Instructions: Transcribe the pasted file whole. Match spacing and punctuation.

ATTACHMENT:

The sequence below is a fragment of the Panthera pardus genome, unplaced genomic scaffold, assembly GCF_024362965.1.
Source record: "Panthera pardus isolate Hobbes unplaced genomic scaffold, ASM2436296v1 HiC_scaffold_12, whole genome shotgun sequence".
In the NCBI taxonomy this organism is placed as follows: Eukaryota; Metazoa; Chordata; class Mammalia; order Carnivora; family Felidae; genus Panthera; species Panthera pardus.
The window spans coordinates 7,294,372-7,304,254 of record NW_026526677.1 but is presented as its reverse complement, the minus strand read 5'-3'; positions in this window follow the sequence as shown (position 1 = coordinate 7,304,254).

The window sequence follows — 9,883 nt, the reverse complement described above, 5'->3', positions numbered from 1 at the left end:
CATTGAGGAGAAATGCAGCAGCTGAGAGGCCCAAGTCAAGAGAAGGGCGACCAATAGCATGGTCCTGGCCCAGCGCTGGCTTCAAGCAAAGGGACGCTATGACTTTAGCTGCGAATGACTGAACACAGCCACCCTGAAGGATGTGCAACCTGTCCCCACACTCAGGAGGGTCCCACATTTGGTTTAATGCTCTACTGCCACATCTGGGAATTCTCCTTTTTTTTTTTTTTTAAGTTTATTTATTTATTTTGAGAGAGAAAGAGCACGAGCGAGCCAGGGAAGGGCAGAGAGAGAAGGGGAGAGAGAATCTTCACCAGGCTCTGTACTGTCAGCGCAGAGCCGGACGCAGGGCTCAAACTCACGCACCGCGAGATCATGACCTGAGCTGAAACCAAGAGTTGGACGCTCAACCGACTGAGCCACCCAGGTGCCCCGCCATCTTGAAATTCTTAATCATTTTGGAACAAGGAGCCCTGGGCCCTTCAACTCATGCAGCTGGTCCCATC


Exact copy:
The sequence below is a fragment of the Panthera pardus genome, unplaced genomic scaffold, assembly GCF_024362965.1.
Source record: "Panthera pardus isolate Hobbes unplaced genomic scaffold, ASM2436296v1 HiC_scaffold_12, whole genome shotgun sequence".
In the NCBI taxonomy this organism is placed as follows: Eukaryota; Metazoa; Chordata; class Mammalia; order Carnivora; family Felidae; genus Panthera; species Panthera pardus.
The window spans coordinates 7,294,372-7,304,254 of record NW_026526677.1 but is presented as its reverse complement, the minus strand read 5'-3'; positions in this window follow the sequence as shown (position 1 = coordinate 7,304,254).

The window sequence follows — 9,883 nt, the reverse complement described above, 5'->3', positions numbered from 1 at the left end:
CATTGAGGAGAAATGCAGCAGCTGAGAGGCCCAAGTCAAGAGAAGGGCGACCAATAGCATGGTCCTGGCCCAGCGCTGGCTTCAAGCAAAGGGACGCTATGACTTTAGCTGCGAATGACTGAACACAGCCACCCTGAAGGATGTGCAACCTGTCCCCACACTCAGGAGGGTCCCACATTTGGTTTAATGCTCTACTGCCACATCTGGGAATTCTCCTTTTTTTTTTTTTTTAAGTTTATTTATTTATTTTGAGAGAGAAAGAGCACGAGCGAGCCAGGGAAGGGCAGAGAGAGAAGGGGAGAGAGAATCTTCACCAGGCTCTGTACTGTCAGCGCAGAGCCGGACGCAGGGCTCAAACTCACGCACCGCGAGATCATGACCTGAGCTGAAACCAAGAGTTGGACGCTCAACCGACTGAGCCACCCAGGTGCCCCGCCATCTTGAAATTCTTAATCATTTTGGAACAAGGAGCCCTGGGCCCTTCAACTCATGCAGCTGGTCCCATC